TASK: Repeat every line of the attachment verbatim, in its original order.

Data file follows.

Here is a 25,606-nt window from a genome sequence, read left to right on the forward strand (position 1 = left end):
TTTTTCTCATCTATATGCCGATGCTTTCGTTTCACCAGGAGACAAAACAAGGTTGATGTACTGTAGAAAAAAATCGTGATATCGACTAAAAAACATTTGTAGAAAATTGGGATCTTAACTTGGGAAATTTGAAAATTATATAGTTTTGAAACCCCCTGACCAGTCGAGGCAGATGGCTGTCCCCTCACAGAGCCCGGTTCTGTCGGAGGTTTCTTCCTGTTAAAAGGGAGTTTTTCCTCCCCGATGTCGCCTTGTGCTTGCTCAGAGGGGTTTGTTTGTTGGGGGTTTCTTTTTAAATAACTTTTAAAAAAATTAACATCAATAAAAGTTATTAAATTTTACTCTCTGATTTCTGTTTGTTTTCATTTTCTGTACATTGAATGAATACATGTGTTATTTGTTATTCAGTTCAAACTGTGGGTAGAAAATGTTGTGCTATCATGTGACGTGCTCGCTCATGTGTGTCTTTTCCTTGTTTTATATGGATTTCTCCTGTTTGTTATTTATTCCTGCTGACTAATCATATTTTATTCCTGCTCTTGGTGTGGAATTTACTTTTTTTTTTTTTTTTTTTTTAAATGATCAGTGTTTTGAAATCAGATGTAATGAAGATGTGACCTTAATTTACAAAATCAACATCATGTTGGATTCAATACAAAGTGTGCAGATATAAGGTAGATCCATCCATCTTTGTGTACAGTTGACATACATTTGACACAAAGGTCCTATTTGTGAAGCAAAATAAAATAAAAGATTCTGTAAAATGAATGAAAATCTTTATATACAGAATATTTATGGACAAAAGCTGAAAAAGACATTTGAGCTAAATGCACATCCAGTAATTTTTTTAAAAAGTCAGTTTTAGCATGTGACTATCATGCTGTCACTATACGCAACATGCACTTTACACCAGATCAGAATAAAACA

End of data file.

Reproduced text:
Here is a 25,606-nt window from a genome sequence, read left to right on the forward strand (position 1 = left end):
TTTTTCTCATCTATATGCCGATGCTTTCGTTTCACCAGGAGACAAAACAAGGTTGATGTACTGTAGAAAAAAATCGTGATATCGACTAAAAAACATTTGTAGAAAATTGGGATCTTAACTTGGGAAATTTGAAAATTATATAGTTTTGAAACCCCCTGACCAGTCGAGGCAGATGGCTGTCCCCTCACAGAGCCCGGTTCTGTCGGAGGTTTCTTCCTGTTAAAAGGGAGTTTTTCCTCCCCGATGTCGCCTTGTGCTTGCTCAGAGGGGTTTGTTTGTTGGGGGTTTCTTTTTAAATAACTTTTAAAAAAATTAACATCAATAAAAGTTATTAAATTTTACTCTCTGATTTCTGTTTGTTTTCATTTTCTGTACATTGAATGAATACATGTGTTATTTGTTATTCAGTTCAAACTGTGGGTAGAAAATGTTGTGCTATCATGTGACGTGCTCGCTCATGTGTGTCTTTTCCTTGTTTTATATGGATTTCTCCTGTTTGTTATTTATTCCTGCTGACTAATCATATTTTATTCCTGCTCTTGGTGTGGAATTTACTTTTTTTTTTTTTTTTTTTTTAAATGATCAGTGTTTTGAAATCAGATGTAATGAAGATGTGACCTTAATTTACAAAATCAACATCATGTTGGATTCAATACAAAGTGTGCAGATATAAGGTAGATCCATCCATCTTTGTGTACAGTTGACATACATTTGACACAAAGGTCCTATTTGTGAAGCAAAATAAAATAAAAGATTCTGTAAAATGAATGAAAATCTTTATATACAGAATATTTATGGACAAAAGCTGAAAAAGACATTTGAGCTAAATGCACATCCAGTAATTTTTTTAAAAAGTCAGTTTTAGCATGTGACTATCATGCTGTCACTATACGCAACATGCACTTTACACCAGATCAGAATAAAACA